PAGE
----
Funeral services for Theriault are scheduled for Thursday afternoon in Fort Kent.
Marquis is described as 5 feet, 7 inches tall, 150 pounds with black hair and blue eyes. He was wearing blue jeans, a green hooded sweatshirt and Cabela’s ball cap, according to McCausland.
The public is cautioned to not approach Marquis but rather to call the police if he is sighted.
If you have any information or see someone who matches the description of the suspect, call the state police in Houlton at 532-5400 or the Aroostook County Crime Stoppers at 800-638-8477.
The Aroostook Mental Health Agency is preparing a team to help first responders, friends, family and anyone else affected by the shooting deal with the aftermath. They may be reached at 888-568-1112.
Hope and Justice Project is the domestic violence resource center in Aroostook County, and its 24/7, free and confidential hotline is available to anyone who has been affected by this tragedy at 800-439-2323.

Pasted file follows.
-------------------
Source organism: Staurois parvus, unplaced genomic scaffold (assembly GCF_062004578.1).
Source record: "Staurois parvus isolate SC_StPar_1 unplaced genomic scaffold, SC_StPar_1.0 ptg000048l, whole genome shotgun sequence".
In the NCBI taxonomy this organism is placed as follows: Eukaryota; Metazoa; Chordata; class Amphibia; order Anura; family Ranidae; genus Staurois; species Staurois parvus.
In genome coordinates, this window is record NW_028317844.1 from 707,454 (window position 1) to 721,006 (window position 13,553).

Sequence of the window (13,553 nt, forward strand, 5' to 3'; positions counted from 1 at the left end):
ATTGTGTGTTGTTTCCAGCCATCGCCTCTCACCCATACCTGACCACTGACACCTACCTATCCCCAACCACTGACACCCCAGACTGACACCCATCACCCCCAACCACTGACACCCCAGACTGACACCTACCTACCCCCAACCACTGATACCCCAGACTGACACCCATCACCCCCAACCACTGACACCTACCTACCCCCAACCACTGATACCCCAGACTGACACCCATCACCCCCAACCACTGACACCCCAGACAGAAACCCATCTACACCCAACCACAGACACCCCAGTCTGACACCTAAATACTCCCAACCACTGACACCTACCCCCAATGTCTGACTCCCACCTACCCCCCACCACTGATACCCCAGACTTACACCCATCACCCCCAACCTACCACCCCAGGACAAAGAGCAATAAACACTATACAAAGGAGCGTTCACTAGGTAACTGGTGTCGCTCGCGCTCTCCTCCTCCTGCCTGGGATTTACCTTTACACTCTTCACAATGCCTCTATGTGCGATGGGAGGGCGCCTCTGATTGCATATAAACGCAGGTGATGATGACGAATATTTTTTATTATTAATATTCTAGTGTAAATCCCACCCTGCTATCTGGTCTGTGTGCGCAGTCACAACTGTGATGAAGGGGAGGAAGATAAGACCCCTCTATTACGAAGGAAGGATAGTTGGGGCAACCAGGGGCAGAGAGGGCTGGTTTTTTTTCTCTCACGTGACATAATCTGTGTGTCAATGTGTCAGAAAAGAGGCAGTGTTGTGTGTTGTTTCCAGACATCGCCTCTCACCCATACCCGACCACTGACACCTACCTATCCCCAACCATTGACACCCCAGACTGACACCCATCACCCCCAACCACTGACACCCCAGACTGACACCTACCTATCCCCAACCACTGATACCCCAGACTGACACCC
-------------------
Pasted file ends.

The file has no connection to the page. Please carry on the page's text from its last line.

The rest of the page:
If you or someone you know is experiencing domestic violence and would like to talk with an advocate, call 866-834-4357, TRS 800-787-3224. This free, confidential service is available 24/7 and is accessible from anywhere in Maine.
Correction: A previous version of this story indicating Jesse Marquis was convicted of domestic assault in 2013 is incorrect. Marquis faced two charges of domestic assault, but one count was dismissed and the second amended to an assault charge for which he was convicted and served seven days in Aroostook County Jail.